Comments to eBook Do-It-Yourself Gun Repair
Xirmiu
I thought this book might be too basic, but it turns out there is a lot of good info here. I really think everybody would do well to read this book, if for nothing else, to appreciate the value of your local gunsmith. Pretty quickly it becomes apparent that to do many jobs right, purchasing high-quality specialized tools is necessary, and it doesn't make sense for every guy with a gun out there to have many of these tools. I know of people who buy 800 dollar scopes and then just crank 'em down with an ill-fitting Harbor Freight screw driver or whatever. Maybe it would be worth paying a gunsmith for a half-hour (which will be about 30 bucks) to put on that $800 scope right?

The importance of cleaning and the gradual degradation of accuracy due to barrel fowling is addressed. I cannot emphasize enough that 90% of the rifles I've encountered which couldn't shoot (and it wasn't because of a corroded, pitted barrel) was due to extremely heavy copper fouling. It seems like that maybe 5% of people manage to thoroughly clean their rifles, and it is no wonder, the junk cleaning kits sold in stores are next to useless. I really appreciated how Matunas went though cleaning!
Cordabor
Most of us have come to understand the differences between performing routine maintenance and accessory installation, and chambering and fitting a new barrel. If you are standing in the midst of expensive machinery, and you know how to use the equipment with a quality result, you don't need this book. If you'd like to install your own scopes, recoil pads, replace small parts and tinker with a gun to improve its accuracy, you would probably find this book to be useful.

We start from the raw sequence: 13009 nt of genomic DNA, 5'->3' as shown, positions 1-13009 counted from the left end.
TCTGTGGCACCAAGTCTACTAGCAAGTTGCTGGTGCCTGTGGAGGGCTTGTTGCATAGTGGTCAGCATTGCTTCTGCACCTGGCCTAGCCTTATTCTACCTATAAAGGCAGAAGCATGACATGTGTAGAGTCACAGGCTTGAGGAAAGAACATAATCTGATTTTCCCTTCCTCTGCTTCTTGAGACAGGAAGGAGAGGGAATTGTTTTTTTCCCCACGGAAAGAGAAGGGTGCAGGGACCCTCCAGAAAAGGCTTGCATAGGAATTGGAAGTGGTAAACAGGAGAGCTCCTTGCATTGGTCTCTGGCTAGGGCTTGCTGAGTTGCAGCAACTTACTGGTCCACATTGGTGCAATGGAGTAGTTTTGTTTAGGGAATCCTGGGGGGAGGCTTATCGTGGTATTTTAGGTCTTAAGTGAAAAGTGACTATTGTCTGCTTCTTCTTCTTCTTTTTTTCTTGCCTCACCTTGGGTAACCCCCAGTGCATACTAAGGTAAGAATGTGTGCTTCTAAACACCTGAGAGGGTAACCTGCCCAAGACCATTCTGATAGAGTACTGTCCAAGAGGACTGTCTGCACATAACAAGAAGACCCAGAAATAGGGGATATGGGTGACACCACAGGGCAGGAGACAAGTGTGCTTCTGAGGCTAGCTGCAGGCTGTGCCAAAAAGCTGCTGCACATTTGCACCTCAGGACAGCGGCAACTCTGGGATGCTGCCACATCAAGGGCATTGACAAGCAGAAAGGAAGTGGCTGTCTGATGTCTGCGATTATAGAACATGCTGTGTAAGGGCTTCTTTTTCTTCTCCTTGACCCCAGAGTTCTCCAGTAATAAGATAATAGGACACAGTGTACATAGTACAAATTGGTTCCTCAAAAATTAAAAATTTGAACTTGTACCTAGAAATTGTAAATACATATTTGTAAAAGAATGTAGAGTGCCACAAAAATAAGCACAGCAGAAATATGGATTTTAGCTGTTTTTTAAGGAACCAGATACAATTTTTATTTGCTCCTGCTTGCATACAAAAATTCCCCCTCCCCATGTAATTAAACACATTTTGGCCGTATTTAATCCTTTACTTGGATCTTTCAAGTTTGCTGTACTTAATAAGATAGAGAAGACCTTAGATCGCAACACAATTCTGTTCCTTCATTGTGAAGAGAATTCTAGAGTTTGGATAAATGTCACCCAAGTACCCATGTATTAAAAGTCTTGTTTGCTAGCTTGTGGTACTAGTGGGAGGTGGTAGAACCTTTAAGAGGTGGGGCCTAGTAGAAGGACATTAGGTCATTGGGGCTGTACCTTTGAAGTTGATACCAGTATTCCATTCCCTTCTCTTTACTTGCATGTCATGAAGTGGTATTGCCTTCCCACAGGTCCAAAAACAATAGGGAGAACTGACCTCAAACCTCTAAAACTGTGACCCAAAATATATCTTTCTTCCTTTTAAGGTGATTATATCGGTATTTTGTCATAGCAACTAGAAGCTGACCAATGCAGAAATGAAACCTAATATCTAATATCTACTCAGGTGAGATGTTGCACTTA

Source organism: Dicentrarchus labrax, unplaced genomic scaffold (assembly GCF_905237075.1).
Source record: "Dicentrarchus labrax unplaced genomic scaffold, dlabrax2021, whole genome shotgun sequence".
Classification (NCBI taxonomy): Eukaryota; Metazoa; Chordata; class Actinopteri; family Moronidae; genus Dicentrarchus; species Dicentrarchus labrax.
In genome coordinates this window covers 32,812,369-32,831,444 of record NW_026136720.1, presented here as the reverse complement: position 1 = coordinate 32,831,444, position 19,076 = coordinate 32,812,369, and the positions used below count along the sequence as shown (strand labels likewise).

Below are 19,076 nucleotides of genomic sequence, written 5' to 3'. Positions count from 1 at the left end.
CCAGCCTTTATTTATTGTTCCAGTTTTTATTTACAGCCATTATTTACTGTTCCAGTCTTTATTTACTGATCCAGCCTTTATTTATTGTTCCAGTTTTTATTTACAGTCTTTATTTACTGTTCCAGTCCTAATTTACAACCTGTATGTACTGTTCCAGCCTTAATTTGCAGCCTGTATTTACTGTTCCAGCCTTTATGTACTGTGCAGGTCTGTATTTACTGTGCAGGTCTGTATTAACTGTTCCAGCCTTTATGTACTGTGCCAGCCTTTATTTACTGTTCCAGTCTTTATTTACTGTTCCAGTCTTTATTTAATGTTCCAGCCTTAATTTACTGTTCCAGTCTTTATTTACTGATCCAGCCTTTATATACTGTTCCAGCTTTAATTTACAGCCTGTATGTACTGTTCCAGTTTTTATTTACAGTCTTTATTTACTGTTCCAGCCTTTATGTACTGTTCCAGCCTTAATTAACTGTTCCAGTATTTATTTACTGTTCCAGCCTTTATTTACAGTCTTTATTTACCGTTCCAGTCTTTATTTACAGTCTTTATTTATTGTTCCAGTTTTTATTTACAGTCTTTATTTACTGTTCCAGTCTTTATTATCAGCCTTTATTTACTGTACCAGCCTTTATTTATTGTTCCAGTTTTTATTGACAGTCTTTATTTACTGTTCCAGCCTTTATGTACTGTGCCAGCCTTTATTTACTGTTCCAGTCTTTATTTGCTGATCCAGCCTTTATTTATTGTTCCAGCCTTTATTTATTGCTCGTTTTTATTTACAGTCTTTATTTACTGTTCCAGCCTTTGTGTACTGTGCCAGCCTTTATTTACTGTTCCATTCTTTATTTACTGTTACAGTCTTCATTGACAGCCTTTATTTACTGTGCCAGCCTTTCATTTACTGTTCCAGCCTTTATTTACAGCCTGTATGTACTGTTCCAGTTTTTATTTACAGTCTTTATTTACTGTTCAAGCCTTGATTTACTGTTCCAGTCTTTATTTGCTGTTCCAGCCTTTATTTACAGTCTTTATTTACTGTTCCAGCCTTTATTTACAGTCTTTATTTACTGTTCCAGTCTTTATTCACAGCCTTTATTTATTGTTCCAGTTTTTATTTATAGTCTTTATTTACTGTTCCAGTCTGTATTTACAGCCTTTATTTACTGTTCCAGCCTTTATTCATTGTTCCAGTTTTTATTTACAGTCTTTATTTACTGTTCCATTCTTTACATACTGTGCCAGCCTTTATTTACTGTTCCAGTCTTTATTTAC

"Do-It-Yourself Gun Repair" is presented into five logical parts: An Approach to Gunsmithing in the Home Workshop, Basic Maintenance and Repair, Disassembly - Repair and Reassembly of Popular Firearms, Advanced Techniques, and The Final Steps. The book begins by showing ways of assessing if your firearms need work or maintenance, then it move on to a chapter dedicated to determining the scope of work that could reasonably attempted. There is a chapter presenting common and useful hand tools and a brief section covering frequently used power tools. The section that follows, which addresses the work area, special tools and parts supplies is pretty sketchy. A chapter titled "Thinking Like a Gunsmith" is thoughtful, but not substantial enough in content to assist someone in acting on some of the suggestions.